And yet how quickly things change and how quickly the mood of the crowd changes.

Within only a few days, and especially after the incident when Jesus throws the money changers out of the Temple, it becomes clear to the powers that be – especially to the Jewish leaders that this Jesus could really upset the status quo and they know that this could not only affect their own power but it could cause the Romans to clamp down on the city. And so the chief priests and the Sanhedrin – the ruling Jewish council – have Jesus arrested and then taken before Pilate in the scene that we had read for us this morning.

And the contrast between the crowd in the Palm Gospel and the crowd in the Passion reading is what makes me so nervous of the court of public opinion because it was exactly that court which tried Jesus. In the space of one week, or thereabouts, the people of Jerusalem had gone from proclaiming Hosanna to crying Crucify Him, Crucify Him! Public opinion had built up expectations into Jesus as a being a King but when it looked as though the game was up and that their expectations had been disappointed how quickly they started braying for his blood.

And are things really any different now – I mentioned Sir Fred Goodwin a moment ago – in 2007 he and his ilk were the ‘master of the universe’ and could do no wrong – but when the house of cards collapsed they become pariahs who are vilified by the press and even have their houses attacked. And how often does that happen with so-called celebrities – they are built up and knocked down time and again for public entertainment by the court of public opinion.

My spiritual director once said that God never sees crowds he only sees people. Individuals always seem to think that if they are part of a crowd that the rules of morality and responsibility somehow no longer apply to them. We certainly see that in the bible not only when the crowd cry for Jesus to be crucified but, for example, when Stephen was stoned to death in Acts 7 it was by a crowd that had been stirred up by the chief priests and, again, when the women who had been caught in adultery was brought before Jesus in John 8 it was a crowd of people who were ready to stone her. But when Jesus was asked how he would judge the women he did not address the crowd as a crowd but, rather, he asked them all as individuals to look into their own hearts and to see ask themselves whether they were really without sin. And when they did so they went away, not as a crowd, but one by one as each came to realise their own sinfulness.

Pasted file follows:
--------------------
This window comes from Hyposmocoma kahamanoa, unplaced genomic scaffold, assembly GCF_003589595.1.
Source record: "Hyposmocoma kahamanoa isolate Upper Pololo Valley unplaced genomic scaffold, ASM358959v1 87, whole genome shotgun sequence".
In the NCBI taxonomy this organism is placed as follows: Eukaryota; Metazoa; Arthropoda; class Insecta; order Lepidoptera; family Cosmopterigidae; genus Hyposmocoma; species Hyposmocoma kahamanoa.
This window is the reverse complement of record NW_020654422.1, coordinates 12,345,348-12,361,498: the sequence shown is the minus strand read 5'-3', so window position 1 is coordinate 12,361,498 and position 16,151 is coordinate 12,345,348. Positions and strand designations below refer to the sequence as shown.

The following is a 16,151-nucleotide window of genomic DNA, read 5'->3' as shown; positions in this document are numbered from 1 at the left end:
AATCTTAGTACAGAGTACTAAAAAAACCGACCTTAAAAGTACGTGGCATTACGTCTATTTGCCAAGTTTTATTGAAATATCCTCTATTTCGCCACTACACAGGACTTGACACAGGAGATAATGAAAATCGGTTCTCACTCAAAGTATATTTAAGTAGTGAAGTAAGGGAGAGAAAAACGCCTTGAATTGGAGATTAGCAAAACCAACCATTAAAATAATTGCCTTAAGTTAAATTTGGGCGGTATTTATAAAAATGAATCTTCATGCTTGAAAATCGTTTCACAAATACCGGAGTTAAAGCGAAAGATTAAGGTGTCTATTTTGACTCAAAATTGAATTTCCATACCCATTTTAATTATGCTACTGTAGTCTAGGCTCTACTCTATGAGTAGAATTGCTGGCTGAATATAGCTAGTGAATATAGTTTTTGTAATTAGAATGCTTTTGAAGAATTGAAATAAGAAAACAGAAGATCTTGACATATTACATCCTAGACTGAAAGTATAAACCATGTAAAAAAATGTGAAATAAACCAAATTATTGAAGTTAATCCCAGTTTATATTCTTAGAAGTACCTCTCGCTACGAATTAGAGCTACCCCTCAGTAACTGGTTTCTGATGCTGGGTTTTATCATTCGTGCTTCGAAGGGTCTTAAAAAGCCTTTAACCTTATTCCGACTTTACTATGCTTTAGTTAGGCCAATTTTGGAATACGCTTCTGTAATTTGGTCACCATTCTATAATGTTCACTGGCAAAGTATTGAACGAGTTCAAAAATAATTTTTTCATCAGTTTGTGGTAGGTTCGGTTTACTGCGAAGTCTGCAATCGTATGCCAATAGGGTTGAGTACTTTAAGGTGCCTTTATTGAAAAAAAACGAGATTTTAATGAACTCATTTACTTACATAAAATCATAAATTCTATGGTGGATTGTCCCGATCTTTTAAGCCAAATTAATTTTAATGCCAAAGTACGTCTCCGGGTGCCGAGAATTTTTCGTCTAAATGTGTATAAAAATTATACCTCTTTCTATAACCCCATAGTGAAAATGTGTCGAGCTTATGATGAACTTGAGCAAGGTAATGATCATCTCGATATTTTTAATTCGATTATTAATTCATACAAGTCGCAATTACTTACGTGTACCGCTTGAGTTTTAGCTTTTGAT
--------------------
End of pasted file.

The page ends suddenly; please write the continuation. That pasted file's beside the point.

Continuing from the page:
And one day each one of us will also stand before Jesus and be asked to give an account of our brief time here on earth. When that happens there will certainly be no hiding in the crowd and it will never be an excuse to say that we suspended our own morality because it was what everyone else seemed to be doing, or it was what the court of public opinion seemed to demand. When we stand before Jesus we will, be uniquely alone and accountable for our actions. Now that should never be a cause for despair because we know that our God is a loving and gracious God who wants to raise us to everlasting life and to claim our place in the new heaven and the new earth, but it should instil in us a sense of personal responsibility for our own actions and decisions. Do we run with the crowd and accept the fickleness of public opinion or do we try and hold ourselves to a higher standard? What matters more to us – the judgement of our fellow people in the court of public opinion or the ultimate and eternal judgement of God?

We are now entering into Holy Week and, like today’s readings, it is a week of contrasts and emotions. It has drama, it has tragedy and, without wishing to spoil the ending too much, this time next week we will be celebrating the greatest victory of all. It is the most important story and the most important drama in human history and, amazingly, each of us is expected to play a part in that story and, unlike earlier this morning, we have abolute freedom to choose our role. Are we the crowd who, through our conduct and ignorance continue to cry “crucify him” because it is what the world seems to expect or are we like the soldier at the foot of the cross who truly recognises what has happened and who is this person who hangs in front of us – do we as individuals say: “This man is really the Son of God.”